Astronomers and students at UK universities and observatories can use their PCs to spot stars as faint as a candle on the Moon using a record-breaking new telescope.
NGC 6744 is a large face-on barred spiral galaxy in the star-rich southern constellation of Pavo. It lies at a distance of approximately 30 million light years, and spans almost 150 000 light years in diameter. NGC 6744 is often considered one of the most Milky Way-like galaxies known.
The Southern African Large Telescope (SALT), the largest in the southern hemisphere and equal to the largest in the world, was built by partners in six countries including a UK consortium consisting of Armagh Observatory, the University of Keele, the University of Central Lancashire, the University of Nottingham, the Open University and the University of Southampton.
The £11 million SALT project has now released its first colour images from space, five years after construction started. The UK associates, along with partners in Germany, Poland, New Zealand, South Africa and the USA, have been amazed at the quality of the images, which are the first taken by SALT’s new $600,000 digital camera, SALTICAM.
Chris Theobald | alfa
New quantum liquid crystals may play role in future of computers
21.04.2017 | California Institute of Technology
Light rays from a supernova bent by the curvature of space-time around a galaxy
21.04.2017 | Stockholm University
The nearby, giant radio galaxy M87 hosts a supermassive black hole (BH) and is well-known for its bright jet dominating the spectrum over ten orders of magnitude in frequency. Due to its proximity, jet prominence, and the large black hole mass, M87 is the best laboratory for investigating the formation, acceleration, and collimation of relativistic jets. A research team led by Silke Britzen from the Max Planck Institute for Radio Astronomy in Bonn, Germany, has found strong indication for turbulent processes connecting the accretion disk and the jet of that galaxy providing insights into the longstanding problem of the origin of astrophysical jets.
Supermassive black holes form some of the most enigmatic phenomena in astrophysics. Their enormous energy output is supposed to be generated by the...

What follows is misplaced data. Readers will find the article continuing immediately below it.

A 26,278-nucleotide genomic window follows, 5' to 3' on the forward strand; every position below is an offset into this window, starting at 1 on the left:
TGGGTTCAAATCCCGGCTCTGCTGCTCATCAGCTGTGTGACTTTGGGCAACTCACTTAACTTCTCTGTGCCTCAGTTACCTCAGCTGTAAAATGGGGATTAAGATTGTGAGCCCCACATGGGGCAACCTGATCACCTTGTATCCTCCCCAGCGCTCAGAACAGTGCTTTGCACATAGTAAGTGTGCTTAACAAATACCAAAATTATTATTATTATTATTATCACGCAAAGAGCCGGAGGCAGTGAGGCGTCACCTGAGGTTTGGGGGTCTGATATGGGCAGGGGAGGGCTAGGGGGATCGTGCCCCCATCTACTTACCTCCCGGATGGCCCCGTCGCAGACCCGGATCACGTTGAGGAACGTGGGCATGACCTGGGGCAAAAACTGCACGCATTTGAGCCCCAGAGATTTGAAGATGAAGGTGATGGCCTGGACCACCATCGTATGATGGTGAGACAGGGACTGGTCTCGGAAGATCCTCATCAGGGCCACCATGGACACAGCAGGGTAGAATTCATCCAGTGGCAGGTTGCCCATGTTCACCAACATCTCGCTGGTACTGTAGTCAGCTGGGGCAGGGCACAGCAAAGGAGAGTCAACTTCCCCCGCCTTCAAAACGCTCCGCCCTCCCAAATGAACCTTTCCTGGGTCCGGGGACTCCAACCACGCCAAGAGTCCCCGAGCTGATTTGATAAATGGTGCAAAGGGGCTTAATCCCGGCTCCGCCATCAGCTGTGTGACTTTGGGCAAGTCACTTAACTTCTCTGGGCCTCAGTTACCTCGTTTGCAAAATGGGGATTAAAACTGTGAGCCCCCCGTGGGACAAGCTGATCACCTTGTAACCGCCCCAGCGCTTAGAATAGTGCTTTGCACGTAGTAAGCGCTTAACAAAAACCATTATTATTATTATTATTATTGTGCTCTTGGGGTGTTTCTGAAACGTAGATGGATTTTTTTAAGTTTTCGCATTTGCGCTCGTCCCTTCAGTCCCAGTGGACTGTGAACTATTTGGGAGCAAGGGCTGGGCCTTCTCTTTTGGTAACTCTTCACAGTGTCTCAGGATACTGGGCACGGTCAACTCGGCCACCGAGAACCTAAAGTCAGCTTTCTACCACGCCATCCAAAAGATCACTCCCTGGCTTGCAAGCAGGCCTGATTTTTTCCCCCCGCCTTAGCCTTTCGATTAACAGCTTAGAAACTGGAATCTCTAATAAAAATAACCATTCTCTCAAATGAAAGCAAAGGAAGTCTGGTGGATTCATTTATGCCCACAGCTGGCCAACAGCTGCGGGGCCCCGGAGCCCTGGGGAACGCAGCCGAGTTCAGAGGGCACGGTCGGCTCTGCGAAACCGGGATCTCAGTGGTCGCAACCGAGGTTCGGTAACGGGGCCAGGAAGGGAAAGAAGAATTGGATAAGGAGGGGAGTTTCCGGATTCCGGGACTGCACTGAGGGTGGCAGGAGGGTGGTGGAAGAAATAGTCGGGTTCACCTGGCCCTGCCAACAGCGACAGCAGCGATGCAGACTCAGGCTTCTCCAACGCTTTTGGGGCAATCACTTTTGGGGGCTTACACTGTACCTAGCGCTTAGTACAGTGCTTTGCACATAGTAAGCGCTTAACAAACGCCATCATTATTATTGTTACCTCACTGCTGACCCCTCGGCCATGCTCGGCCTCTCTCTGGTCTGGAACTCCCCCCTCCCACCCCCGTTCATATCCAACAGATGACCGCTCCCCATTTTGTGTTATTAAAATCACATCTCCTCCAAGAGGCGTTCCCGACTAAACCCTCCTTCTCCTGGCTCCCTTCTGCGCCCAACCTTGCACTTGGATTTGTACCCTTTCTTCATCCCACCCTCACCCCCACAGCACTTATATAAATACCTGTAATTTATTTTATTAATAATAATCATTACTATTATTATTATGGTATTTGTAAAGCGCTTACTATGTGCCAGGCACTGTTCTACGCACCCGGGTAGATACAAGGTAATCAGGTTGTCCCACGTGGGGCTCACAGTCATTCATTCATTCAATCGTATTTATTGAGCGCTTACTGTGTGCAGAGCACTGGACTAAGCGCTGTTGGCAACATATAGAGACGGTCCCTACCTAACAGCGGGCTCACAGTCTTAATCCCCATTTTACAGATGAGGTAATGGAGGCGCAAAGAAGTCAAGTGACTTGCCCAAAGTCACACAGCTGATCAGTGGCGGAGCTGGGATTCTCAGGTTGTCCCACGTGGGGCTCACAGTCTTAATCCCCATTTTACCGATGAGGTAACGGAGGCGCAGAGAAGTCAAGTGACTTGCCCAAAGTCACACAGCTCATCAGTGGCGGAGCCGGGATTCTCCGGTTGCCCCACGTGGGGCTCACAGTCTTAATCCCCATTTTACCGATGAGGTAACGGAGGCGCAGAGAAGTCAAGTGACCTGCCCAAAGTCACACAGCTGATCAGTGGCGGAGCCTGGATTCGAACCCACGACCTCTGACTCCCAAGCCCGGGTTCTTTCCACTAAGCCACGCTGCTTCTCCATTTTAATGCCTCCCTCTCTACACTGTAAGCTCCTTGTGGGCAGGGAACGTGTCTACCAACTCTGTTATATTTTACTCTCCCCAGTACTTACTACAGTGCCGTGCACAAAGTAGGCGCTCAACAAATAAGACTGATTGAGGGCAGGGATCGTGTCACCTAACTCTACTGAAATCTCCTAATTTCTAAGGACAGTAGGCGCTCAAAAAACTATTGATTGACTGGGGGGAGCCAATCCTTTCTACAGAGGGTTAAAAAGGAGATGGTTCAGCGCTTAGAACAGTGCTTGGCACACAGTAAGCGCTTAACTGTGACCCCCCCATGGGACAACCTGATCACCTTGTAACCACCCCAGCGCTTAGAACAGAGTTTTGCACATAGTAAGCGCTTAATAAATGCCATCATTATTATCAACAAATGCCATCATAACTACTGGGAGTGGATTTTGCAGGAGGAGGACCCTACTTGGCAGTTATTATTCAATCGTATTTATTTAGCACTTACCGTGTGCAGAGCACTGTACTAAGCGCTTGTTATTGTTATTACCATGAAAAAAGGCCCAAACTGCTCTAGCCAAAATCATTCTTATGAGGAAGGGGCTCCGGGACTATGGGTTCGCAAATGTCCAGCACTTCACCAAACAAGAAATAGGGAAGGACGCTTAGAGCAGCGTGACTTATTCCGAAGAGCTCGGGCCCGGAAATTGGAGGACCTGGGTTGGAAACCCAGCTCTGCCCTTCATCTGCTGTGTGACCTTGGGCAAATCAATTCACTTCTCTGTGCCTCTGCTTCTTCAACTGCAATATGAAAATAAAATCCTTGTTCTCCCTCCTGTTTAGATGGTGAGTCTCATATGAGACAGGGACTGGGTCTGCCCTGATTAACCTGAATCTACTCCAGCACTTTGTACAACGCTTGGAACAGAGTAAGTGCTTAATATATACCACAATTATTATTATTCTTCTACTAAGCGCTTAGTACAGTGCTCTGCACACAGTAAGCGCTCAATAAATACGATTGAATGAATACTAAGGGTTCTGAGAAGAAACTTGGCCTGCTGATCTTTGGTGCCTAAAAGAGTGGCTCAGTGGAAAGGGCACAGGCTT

The probability to find a certain number of photons inside a laser pulse usually corresponds to a classical distribution of independent events, the so-called...
Microprocessors based on atomically thin materials hold the promise of the evolution of traditional processors as well as new applications in the field of flexible electronics. Now, a TU Wien research team led by Thomas Müller has made a breakthrough in this field as part of an ongoing research project.
Two-dimensional materials, or 2D materials for short, are extremely versatile, although – or often more precisely because – they are made up of just one or a...
Two researchers at Heidelberg University have developed a model system that enables a better understanding of the processes in a quantum-physical experiment...
Glaciers might seem rather inhospitable environments. However, they are home to a diverse and vibrant microbial community. It’s becoming increasingly clear that they play a bigger role in the carbon cycle than previously thought.
A new study, now published in the journal Nature Geoscience, shows how microbial communities in melting glaciers contribute to the Earth’s carbon cycle, a...
20.04.2017 | Event News
18.04.2017 | Event News
03.04.2017 | Event News
21.04.2017 | Physics and Astronomy
21.04.2017 | Health and Medicine
21.04.2017 | Physics and Astronomy